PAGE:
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George Shearing dies at 91

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NEW YORK—Sir George Shearing, the ebullient jazz pianist who wrote the standard “Lullaby of Birdland" and had a string of hits both with and without his quintet, has died. He was 91.

Shearing, blind since birth, died early Monday morning in Manhattan of congestive heart failure, his longtime manager Dale Sheets said.

“He was a totally one-of-a-kind performer," said Sheets. “It was something wonderful to see, to watch him work."

Shearing had been a superstar of the jazz world since a couple of years after he arrived in the United States in 1947 from his native England, where he was already hugely popular. The George Shearing Quintet's first big hit came in 1949 with a version of songwriter Harry Warren's “September in the Rain."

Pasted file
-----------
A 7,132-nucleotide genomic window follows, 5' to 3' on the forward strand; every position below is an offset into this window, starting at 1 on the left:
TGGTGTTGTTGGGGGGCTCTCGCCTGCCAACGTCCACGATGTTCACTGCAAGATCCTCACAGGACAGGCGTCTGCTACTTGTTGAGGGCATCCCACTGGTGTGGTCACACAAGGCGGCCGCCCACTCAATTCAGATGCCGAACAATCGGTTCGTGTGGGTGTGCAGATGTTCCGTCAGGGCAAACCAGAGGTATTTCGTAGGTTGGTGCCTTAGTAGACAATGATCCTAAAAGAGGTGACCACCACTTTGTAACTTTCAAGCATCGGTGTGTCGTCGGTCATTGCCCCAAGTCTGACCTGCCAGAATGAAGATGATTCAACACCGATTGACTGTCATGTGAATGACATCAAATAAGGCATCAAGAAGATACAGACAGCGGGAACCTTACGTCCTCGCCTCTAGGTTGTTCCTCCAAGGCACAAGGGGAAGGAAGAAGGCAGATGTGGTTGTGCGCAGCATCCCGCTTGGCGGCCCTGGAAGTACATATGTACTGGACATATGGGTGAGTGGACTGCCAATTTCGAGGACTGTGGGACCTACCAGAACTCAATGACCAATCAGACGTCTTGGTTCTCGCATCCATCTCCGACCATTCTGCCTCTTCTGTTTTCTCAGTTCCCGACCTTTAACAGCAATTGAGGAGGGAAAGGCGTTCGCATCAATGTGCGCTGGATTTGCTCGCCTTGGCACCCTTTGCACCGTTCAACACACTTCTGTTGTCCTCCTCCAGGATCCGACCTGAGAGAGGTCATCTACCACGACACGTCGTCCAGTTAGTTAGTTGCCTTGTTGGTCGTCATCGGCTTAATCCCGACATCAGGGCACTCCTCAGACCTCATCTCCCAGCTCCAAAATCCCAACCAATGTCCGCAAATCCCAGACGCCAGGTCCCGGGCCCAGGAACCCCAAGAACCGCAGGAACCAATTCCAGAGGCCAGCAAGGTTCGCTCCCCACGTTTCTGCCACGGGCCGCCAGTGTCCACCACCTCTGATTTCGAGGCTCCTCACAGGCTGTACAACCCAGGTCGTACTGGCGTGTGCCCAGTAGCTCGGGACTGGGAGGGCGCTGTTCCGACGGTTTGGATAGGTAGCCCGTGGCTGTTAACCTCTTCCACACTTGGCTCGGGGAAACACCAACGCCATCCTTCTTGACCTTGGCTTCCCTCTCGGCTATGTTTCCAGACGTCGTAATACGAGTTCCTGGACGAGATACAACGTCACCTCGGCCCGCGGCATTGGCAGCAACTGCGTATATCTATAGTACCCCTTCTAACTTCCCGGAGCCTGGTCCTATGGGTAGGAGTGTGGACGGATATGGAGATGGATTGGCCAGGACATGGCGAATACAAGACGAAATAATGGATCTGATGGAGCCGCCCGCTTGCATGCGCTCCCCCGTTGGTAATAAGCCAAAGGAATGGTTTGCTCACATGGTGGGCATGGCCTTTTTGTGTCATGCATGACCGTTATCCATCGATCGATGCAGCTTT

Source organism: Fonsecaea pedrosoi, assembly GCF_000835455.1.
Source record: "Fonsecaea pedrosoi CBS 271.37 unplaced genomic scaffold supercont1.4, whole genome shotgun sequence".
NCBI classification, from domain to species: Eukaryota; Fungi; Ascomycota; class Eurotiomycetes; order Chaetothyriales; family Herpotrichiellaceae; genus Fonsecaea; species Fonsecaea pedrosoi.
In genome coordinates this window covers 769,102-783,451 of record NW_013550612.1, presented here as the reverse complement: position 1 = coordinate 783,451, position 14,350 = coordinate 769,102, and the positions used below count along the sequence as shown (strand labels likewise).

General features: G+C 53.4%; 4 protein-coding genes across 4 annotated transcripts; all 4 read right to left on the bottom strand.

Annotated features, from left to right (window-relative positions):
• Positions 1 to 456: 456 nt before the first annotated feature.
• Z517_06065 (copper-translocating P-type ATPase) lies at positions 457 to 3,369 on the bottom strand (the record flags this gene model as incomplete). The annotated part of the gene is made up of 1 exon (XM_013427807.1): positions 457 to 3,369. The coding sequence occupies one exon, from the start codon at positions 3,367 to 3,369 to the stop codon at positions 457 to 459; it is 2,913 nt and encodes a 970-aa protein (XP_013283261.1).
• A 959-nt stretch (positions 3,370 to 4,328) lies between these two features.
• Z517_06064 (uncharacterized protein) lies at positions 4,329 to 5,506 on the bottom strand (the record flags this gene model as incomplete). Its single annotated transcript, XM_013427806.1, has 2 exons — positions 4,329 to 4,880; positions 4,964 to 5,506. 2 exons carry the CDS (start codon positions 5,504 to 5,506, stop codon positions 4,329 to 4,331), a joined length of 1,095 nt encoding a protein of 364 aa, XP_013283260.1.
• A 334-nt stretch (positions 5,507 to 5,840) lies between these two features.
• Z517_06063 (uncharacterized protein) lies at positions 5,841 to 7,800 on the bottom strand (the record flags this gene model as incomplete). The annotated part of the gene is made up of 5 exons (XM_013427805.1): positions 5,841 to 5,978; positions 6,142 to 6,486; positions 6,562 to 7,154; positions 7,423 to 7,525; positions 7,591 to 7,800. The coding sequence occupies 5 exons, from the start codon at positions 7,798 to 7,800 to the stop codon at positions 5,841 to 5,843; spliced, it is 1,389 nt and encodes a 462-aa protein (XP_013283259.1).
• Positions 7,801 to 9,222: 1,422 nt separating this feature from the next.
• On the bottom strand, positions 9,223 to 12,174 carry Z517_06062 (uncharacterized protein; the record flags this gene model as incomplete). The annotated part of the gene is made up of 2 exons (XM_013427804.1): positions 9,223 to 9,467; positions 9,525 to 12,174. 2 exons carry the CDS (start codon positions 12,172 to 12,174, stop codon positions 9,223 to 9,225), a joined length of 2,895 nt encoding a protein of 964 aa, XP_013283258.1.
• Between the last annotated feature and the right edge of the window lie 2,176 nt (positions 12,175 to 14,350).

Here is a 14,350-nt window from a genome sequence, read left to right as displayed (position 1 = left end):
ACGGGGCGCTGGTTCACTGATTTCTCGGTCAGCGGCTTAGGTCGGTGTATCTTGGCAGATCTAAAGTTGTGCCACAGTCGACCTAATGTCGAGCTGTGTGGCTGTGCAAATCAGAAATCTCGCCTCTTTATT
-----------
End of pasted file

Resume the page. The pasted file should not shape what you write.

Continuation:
He remained active well into his 80s, releasing a CD called “Lullabies of Birdland" as well as a memoir, “Lullaby of Birdland," in early 2004. In March of that year, though, he was hospitalized after suffering a fall at his home. It took him months to recover, and he largely retired from public appearances after that.

Sheets said that while Shearing ceased working, he never stop playing piano.

“He was getting better periodically and doing quite well up into about a month ago," said Sheets.

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